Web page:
I knew I was beginning to be accepted as one of them when I was asked: “Can I come and stay with you until all this blows over?” during the beginning of term chaos and what sort of woman would seriously object to being addressed by a bearded workmate with the words: “You’re a woman; do you want some chocolate?”  I did fancy some chocolate and it was clearly meant as a joke, not an invitation to assert my feminist self.  Just ‘banter’ as the students would say.

That said, I have never been comfortable with touching my co-workers and actively discourage it in my classes.  Now however, it is not unusual to be given a hug from someone on the team when the moment calls for one.  The office/staffroom we are in is a pressure release unit where teasing, joking, listening and cake or biscuits are available for mini-meltdowns, struggling on through sickness and stress as well as the upsetting moments.  It’s normal to touch in circumstances such as these and now, when arms are opened to me, I won’t back away – not for fear of offending, but because it’s natural human behaviour, often extended because the one offering a hug needs to do it as much as the person who will be hugged benefits.  It is often said that we spend more waking time with our workmates than with our families which can starve us of warmth if our working relationships are cool.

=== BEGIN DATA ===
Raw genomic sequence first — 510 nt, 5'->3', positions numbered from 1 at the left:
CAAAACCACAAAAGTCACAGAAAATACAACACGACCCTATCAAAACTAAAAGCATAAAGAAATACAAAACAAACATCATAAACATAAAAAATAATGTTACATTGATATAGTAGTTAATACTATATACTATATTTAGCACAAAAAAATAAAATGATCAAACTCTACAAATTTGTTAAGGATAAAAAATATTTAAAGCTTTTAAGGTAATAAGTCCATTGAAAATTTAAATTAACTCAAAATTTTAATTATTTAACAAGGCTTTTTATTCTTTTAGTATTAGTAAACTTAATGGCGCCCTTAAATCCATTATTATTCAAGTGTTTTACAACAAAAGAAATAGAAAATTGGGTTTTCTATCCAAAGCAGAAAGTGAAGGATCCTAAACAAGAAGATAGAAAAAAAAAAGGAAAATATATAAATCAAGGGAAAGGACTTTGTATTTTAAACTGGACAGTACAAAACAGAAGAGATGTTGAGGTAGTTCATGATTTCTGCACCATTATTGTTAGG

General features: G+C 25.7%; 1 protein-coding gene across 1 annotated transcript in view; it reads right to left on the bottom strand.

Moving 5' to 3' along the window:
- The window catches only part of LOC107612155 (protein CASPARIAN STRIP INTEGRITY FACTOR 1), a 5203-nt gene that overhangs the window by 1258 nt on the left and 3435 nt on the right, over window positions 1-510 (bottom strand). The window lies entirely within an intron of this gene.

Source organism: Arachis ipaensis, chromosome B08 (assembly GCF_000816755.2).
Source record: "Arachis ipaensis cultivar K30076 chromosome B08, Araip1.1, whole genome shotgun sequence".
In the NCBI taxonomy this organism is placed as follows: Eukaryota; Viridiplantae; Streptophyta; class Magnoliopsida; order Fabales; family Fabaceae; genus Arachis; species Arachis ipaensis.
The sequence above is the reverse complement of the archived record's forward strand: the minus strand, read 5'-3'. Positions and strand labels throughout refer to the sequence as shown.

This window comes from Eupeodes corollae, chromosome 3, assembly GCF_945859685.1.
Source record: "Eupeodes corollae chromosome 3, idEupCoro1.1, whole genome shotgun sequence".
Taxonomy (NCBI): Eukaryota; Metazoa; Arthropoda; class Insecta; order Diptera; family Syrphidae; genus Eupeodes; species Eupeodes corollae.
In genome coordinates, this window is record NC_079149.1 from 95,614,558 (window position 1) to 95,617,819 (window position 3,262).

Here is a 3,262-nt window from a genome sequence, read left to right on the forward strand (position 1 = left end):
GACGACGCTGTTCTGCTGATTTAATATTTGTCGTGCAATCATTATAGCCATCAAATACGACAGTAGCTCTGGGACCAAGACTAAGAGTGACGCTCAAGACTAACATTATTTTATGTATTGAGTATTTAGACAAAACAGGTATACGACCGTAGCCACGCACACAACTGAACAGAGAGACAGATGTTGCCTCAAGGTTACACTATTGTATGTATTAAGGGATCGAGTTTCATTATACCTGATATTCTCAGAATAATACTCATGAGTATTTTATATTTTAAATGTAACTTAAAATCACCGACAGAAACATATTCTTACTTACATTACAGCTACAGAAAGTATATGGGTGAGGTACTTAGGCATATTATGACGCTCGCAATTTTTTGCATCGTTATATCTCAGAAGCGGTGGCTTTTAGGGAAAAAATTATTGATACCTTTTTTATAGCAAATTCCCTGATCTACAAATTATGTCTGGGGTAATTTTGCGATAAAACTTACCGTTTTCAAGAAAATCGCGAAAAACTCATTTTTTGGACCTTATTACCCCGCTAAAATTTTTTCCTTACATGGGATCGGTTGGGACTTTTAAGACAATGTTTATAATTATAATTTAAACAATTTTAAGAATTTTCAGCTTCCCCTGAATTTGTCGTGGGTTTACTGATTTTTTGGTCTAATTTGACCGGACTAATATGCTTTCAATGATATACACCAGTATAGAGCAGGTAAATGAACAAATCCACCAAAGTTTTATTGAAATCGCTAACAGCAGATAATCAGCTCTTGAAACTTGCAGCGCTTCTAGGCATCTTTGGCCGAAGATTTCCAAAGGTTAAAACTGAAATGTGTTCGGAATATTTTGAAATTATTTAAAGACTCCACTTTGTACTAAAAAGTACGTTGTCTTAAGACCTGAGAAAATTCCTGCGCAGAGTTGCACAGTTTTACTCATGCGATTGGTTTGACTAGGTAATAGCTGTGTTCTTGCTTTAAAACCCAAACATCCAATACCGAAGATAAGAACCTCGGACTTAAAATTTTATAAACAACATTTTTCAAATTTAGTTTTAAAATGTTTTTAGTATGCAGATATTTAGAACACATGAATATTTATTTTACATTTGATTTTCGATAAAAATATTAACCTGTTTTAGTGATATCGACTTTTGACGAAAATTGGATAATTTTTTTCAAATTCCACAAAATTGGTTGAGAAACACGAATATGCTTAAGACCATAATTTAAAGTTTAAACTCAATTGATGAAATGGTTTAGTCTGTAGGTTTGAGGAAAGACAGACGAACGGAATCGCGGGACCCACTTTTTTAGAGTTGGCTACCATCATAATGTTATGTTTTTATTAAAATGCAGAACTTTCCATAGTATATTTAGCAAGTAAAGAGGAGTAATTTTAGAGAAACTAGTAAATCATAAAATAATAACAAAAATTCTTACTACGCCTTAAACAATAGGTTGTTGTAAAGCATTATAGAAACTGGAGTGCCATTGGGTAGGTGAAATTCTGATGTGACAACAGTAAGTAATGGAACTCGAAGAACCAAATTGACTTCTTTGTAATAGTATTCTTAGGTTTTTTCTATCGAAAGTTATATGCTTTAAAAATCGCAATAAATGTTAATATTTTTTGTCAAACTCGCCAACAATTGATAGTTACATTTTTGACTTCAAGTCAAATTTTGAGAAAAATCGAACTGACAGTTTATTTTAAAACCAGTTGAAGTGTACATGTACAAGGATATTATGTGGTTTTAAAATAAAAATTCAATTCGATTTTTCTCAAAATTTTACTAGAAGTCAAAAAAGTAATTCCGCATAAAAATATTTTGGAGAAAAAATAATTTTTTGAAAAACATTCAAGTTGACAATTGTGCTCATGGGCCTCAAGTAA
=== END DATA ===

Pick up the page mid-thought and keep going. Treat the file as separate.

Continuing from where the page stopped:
The aspect of our identity which becomes the most important at any one time is the one that marks us out as different.

In our team there is clearly mutual respect. We don’t need legislation to remind us of our obligations to our workmates. We are individuals who are safe with each other and learning how to treat one another, not because we are all the same, but because we are not. The aspect of our identity which becomes the most important at any one time is the one that marks us out as different in that particular instance whether it is age, origin, skill, status or anything our identity is composed of.  None of my comrades would hesitate to lampoon another for any of these reasons, so why should making fun of someone because they are female (or male) be any different?

Recently in conversation with the team, I mentioned I realise I have an issue with objectifying women.  The response was: “Stop doing it then.”  I don’t know why I needed to mention it really.